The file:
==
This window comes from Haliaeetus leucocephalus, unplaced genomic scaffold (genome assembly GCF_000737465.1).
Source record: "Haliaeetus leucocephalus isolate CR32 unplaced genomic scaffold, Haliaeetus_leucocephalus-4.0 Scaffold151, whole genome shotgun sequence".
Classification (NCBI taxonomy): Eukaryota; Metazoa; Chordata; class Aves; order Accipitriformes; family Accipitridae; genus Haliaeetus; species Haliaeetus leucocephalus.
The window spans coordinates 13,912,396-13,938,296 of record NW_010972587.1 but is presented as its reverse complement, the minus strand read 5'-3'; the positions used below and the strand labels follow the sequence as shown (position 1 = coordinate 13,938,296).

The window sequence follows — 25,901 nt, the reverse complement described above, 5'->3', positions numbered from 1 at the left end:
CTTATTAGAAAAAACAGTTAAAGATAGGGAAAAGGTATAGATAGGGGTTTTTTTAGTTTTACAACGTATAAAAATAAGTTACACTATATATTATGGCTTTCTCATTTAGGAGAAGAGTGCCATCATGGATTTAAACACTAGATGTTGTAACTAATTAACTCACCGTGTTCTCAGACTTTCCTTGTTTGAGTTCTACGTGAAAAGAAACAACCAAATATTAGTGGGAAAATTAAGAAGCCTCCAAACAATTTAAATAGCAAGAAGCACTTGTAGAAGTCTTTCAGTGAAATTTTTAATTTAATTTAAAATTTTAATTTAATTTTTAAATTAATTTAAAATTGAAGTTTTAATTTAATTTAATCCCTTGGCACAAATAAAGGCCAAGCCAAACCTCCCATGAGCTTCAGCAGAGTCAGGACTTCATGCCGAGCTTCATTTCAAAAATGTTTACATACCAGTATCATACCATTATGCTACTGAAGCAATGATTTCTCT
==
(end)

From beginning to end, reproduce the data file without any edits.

This window comes from Haliaeetus leucocephalus, unplaced genomic scaffold (genome assembly GCF_000737465.1).
Source record: "Haliaeetus leucocephalus isolate CR32 unplaced genomic scaffold, Haliaeetus_leucocephalus-4.0 Scaffold151, whole genome shotgun sequence".
Classification (NCBI taxonomy): Eukaryota; Metazoa; Chordata; class Aves; order Accipitriformes; family Accipitridae; genus Haliaeetus; species Haliaeetus leucocephalus.
The window spans coordinates 13,912,396-13,938,296 of record NW_010972587.1 but is presented as its reverse complement, the minus strand read 5'-3'; the positions used below and the strand labels follow the sequence as shown (position 1 = coordinate 13,938,296).

The window sequence follows — 25,901 nt, the reverse complement described above, 5'->3', positions numbered from 1 at the left end:
CTTATTAGAAAAAACAGTTAAAGATAGGGAAAAGGTATAGATAGGGGTTTTTTTAGTTTTACAACGTATAAAAATAAGTTACACTATATATTATGGCTTTCTCATTTAGGAGAAGAGTGCCATCATGGATTTAAACACTAGATGTTGTAACTAATTAACTCACCGTGTTCTCAGACTTTCCTTGTTTGAGTTCTACGTGAAAAGAAACAACCAAATATTAGTGGGAAAATTAAGAAGCCTCCAAACAATTTAAATAGCAAGAAGCACTTGTAGAAGTCTTTCAGTGAAATTTTTAATTTAATTTAAAATTTTAATTTAATTTTTAAATTAATTTAAAATTGAAGTTTTAATTTAATTTAATCCCTTGGCACAAATAAAGGCCAAGCCAAACCTCCCATGAGCTTCAGCAGAGTCAGGACTTCATGCCGAGCTTCATTTCAAAAATGTTTACATACCAGTATCATACCATTATGCTACTGAAGCAATGATTTCTCT